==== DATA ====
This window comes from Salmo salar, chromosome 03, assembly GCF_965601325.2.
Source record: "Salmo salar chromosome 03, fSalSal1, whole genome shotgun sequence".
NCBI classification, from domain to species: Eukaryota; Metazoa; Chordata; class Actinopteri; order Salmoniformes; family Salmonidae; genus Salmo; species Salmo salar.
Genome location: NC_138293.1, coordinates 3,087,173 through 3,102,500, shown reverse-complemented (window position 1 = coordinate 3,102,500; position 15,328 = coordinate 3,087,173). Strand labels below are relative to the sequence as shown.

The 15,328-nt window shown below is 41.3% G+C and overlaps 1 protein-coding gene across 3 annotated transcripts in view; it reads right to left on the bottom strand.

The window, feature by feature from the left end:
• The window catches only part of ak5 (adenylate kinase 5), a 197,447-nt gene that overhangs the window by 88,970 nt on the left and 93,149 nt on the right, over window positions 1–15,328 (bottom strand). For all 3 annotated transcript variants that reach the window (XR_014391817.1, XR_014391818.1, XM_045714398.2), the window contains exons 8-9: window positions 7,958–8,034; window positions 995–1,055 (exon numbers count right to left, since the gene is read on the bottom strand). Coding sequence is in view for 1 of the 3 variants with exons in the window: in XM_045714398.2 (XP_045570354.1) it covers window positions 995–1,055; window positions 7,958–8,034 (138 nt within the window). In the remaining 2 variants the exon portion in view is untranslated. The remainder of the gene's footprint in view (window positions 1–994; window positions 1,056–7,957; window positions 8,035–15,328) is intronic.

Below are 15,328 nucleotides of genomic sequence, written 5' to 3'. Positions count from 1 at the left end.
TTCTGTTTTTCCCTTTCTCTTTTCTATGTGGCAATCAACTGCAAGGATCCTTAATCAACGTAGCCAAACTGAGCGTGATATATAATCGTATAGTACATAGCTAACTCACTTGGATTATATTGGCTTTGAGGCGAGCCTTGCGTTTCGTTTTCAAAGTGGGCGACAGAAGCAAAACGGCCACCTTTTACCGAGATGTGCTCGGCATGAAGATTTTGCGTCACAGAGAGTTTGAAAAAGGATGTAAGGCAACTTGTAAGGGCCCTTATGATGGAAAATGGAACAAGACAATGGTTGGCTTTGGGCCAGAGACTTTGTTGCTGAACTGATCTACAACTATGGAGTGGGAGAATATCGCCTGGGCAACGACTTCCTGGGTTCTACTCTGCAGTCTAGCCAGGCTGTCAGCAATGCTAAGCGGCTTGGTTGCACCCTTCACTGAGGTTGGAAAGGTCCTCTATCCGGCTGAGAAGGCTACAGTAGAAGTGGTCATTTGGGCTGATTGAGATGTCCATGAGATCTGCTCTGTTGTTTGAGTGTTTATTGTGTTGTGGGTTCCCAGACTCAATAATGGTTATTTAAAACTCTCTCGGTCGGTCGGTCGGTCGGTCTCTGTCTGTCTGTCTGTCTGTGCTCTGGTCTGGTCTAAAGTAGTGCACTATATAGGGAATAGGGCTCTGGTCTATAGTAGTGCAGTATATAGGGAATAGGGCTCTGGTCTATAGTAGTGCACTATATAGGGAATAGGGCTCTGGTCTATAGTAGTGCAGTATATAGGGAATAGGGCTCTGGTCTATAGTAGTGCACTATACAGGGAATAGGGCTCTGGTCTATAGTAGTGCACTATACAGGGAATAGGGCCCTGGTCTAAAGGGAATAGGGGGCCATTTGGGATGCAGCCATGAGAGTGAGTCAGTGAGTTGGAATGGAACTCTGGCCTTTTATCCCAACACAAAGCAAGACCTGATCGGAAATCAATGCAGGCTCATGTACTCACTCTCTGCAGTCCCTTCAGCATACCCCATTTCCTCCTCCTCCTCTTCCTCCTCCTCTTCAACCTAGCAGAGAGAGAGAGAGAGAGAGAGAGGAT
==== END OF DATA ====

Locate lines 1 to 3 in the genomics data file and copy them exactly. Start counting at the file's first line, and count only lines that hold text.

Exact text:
This window comes from Salmo salar, chromosome 03, assembly GCF_965601325.2.
Source record: "Salmo salar chromosome 03, fSalSal1, whole genome shotgun sequence".
NCBI classification, from domain to species: Eukaryota; Metazoa; Chordata; class Actinopteri; order Salmoniformes; family Salmonidae; genus Salmo; species Salmo salar.